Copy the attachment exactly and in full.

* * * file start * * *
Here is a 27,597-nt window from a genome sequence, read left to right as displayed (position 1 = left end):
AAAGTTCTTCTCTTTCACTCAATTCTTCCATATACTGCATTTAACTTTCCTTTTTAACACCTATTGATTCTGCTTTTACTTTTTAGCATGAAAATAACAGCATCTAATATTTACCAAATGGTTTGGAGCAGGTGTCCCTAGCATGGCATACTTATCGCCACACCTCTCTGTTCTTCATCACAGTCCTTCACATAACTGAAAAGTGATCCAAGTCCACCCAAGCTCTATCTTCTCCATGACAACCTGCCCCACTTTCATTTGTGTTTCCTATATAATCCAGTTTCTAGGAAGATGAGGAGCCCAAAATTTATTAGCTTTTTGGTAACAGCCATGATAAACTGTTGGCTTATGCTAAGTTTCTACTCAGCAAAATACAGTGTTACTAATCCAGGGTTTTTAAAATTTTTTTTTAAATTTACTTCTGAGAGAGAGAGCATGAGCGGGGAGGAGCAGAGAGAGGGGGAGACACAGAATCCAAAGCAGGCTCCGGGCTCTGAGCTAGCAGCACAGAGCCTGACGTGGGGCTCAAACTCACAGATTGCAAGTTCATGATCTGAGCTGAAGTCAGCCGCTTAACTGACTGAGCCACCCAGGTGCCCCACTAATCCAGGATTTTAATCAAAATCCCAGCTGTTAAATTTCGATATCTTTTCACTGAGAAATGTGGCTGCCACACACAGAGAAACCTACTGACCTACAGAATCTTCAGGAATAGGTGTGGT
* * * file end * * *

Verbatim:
Here is a 27,597-nt window from a genome sequence, read left to right as displayed (position 1 = left end):
AAAGTTCTTCTCTTTCACTCAATTCTTCCATATACTGCATTTAACTTTCCTTTTTAACACCTATTGATTCTGCTTTTACTTTTTAGCATGAAAATAACAGCATCTAATATTTACCAAATGGTTTGGAGCAGGTGTCCCTAGCATGGCATACTTATCGCCACACCTCTCTGTTCTTCATCACAGTCCTTCACATAACTGAAAAGTGATCCAAGTCCACCCAAGCTCTATCTTCTCCATGACAACCTGCCCCACTTTCATTTGTGTTTCCTATATAATCCAGTTTCTAGGAAGATGAGGAGCCCAAAATTTATTAGCTTTTTGGTAACAGCCATGATAAACTGTTGGCTTATGCTAAGTTTCTACTCAGCAAAATACAGTGTTACTAATCCAGGGTTTTTAAAATTTTTTTTTAAATTTACTTCTGAGAGAGAGAGCATGAGCGGGGAGGAGCAGAGAGAGGGGGAGACACAGAATCCAAAGCAGGCTCCGGGCTCTGAGCTAGCAGCACAGAGCCTGACGTGGGGCTCAAACTCACAGATTGCAAGTTCATGATCTGAGCTGAAGTCAGCCGCTTAACTGACTGAGCCACCCAGGTGCCCCACTAATCCAGGATTTTAATCAAAATCCCAGCTGTTAAATTTCGATATCTTTTCACTGAGAAATGTGGCTGCCACACACAGAGAAACCTACTGACCTACAGAATCTTCAGGAATAGGTGTGGT